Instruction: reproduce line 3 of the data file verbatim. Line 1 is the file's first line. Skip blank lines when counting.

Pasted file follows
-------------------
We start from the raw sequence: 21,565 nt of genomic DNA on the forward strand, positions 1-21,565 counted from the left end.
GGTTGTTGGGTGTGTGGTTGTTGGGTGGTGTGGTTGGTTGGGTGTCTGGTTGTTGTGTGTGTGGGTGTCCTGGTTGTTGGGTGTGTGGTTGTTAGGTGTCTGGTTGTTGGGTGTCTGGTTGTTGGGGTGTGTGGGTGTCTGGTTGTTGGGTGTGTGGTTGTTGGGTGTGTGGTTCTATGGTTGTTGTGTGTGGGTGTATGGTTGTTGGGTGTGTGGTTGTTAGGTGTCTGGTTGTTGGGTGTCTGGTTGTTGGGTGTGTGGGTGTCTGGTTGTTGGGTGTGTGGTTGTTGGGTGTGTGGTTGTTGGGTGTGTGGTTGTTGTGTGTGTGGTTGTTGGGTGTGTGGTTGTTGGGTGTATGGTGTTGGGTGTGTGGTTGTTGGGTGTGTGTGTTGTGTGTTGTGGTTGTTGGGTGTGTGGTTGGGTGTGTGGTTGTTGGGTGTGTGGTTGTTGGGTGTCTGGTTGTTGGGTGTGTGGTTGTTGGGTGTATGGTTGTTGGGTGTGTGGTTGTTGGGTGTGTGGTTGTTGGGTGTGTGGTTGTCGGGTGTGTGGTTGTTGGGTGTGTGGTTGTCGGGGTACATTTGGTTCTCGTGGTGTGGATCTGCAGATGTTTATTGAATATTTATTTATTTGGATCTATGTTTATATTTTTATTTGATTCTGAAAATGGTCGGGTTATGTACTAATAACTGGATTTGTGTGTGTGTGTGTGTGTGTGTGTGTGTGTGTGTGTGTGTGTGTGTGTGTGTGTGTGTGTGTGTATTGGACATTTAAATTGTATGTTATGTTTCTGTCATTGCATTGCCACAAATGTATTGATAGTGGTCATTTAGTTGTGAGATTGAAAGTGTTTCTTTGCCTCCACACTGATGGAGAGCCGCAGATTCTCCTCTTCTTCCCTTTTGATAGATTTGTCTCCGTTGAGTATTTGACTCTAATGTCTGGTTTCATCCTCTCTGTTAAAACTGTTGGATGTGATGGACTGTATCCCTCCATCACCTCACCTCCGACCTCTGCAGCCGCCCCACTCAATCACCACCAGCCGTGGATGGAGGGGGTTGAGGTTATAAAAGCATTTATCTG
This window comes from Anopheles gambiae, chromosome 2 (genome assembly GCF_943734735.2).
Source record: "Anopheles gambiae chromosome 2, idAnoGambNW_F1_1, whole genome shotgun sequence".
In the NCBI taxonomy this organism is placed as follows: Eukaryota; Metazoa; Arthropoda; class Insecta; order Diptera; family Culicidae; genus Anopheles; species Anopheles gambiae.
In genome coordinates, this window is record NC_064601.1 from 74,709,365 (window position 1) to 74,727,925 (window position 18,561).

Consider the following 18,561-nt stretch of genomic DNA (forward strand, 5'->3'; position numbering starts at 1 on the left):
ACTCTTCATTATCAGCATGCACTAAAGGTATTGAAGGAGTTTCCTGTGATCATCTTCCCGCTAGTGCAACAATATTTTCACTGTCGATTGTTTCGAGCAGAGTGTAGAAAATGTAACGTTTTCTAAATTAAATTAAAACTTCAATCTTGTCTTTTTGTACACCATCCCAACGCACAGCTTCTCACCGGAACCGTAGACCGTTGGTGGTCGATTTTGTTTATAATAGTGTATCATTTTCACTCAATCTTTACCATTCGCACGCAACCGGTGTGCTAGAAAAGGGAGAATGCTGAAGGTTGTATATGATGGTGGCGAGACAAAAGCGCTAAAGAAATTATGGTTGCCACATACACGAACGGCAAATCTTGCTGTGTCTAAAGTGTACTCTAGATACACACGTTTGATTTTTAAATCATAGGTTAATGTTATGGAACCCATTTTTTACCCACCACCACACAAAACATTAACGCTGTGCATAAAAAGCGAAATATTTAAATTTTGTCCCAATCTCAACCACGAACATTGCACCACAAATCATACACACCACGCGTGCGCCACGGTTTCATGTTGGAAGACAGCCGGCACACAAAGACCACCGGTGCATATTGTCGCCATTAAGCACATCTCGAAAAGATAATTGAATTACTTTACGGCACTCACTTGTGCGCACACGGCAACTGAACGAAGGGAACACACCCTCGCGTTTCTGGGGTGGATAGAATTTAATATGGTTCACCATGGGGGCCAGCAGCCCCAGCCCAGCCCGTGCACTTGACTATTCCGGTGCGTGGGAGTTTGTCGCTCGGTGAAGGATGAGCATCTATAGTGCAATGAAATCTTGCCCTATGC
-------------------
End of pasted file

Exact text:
This window comes from Anopheles gambiae, chromosome 2 (genome assembly GCF_943734735.2).